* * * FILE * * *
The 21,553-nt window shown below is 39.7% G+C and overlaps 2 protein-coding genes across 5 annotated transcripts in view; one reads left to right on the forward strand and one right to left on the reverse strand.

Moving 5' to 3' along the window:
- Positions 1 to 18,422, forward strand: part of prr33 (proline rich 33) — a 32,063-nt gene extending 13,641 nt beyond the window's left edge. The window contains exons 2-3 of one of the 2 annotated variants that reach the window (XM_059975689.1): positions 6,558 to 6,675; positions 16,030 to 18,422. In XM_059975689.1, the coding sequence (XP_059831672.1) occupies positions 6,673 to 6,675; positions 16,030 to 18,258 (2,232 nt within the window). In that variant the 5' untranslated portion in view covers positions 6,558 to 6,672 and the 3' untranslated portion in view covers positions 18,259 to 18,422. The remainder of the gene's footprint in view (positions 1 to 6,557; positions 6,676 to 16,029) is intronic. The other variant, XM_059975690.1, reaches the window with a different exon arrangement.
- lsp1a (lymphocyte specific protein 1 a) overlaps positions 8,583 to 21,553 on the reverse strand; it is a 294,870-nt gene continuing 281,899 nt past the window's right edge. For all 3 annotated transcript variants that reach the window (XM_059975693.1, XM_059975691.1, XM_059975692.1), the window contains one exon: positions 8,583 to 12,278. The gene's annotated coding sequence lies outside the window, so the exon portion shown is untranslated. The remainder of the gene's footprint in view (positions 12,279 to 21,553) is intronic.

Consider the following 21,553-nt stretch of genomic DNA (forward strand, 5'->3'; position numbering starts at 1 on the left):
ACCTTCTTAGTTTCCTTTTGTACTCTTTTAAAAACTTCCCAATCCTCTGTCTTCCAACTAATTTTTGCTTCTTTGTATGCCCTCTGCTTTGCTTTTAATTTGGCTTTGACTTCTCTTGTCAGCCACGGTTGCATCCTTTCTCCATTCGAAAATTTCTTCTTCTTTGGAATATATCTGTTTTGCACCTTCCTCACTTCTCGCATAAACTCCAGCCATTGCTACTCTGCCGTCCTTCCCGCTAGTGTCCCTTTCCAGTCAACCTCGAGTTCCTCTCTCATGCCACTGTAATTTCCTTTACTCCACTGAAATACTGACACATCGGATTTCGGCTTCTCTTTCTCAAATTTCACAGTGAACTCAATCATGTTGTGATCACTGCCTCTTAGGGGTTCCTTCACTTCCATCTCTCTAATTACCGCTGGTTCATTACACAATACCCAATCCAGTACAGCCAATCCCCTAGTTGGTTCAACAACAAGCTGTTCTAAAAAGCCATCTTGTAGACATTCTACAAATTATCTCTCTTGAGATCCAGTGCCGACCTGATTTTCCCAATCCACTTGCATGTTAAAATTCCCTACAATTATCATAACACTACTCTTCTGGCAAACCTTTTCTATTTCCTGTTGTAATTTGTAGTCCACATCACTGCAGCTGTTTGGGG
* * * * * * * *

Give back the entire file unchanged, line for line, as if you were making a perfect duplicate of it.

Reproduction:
The 21,553-nt window shown below is 39.7% G+C and overlaps 2 protein-coding genes across 5 annotated transcripts in view; one reads left to right on the forward strand and one right to left on the reverse strand.

Moving 5' to 3' along the window:
- Positions 1 to 18,422, forward strand: part of prr33 (proline rich 33) — a 32,063-nt gene extending 13,641 nt beyond the window's left edge. The window contains exons 2-3 of one of the 2 annotated variants that reach the window (XM_059975689.1): positions 6,558 to 6,675; positions 16,030 to 18,422. In XM_059975689.1, the coding sequence (XP_059831672.1) occupies positions 6,673 to 6,675; positions 16,030 to 18,258 (2,232 nt within the window). In that variant the 5' untranslated portion in view covers positions 6,558 to 6,672 and the 3' untranslated portion in view covers positions 18,259 to 18,422. The remainder of the gene's footprint in view (positions 1 to 6,557; positions 6,676 to 16,029) is intronic. The other variant, XM_059975690.1, reaches the window with a different exon arrangement.
- lsp1a (lymphocyte specific protein 1 a) overlaps positions 8,583 to 21,553 on the reverse strand; it is a 294,870-nt gene continuing 281,899 nt past the window's right edge. For all 3 annotated transcript variants that reach the window (XM_059975693.1, XM_059975691.1, XM_059975692.1), the window contains one exon: positions 8,583 to 12,278. The gene's annotated coding sequence lies outside the window, so the exon portion shown is untranslated. The remainder of the gene's footprint in view (positions 12,279 to 21,553) is intronic.

Consider the following 21,553-nt stretch of genomic DNA (forward strand, 5'->3'; position numbering starts at 1 on the left):
ACCTTCTTAGTTTCCTTTTGTACTCTTTTAAAAACTTCCCAATCCTCTGTCTTCCAACTAATTTTTGCTTCTTTGTATGCCCTCTGCTTTGCTTTTAATTTGGCTTTGACTTCTCTTGTCAGCCACGGTTGCATCCTTTCTCCATTCGAAAATTTCTTCTTCTTTGGAATATATCTGTTTTGCACCTTCCTCACTTCTCGCATAAACTCCAGCCATTGCTACTCTGCCGTCCTTCCCGCTAGTGTCCCTTTCCAGTCAACCTCGAGTTCCTCTCTCATGCCACTGTAATTTCCTTTACTCCACTGAAATACTGACACATCGGATTTCGGCTTCTCTTTCTCAAATTTCACAGTGAACTCAATCATGTTGTGATCACTGCCTCTTAGGGGTTCCTTCACTTCCATCTCTCTAATTACCGCTGGTTCATTACACAATACCCAATCCAGTACAGCCAATCCCCTAGTTGGTTCAACAACAAGCTGTTCTAAAAAGCCATCTTGTAGACATTCTACAAATTATCTCTCTTGAGATCCAGTGCCGACCTGATTTTCCCAATCCACTTGCATGTTAAAATTCCCTACAATTATCATAACACTACTCTTCTGGCAAACCTTTTCTATTTCCTGTTGTAATTTGTAGTCCACATCACTGCAGCTGTTTGGGG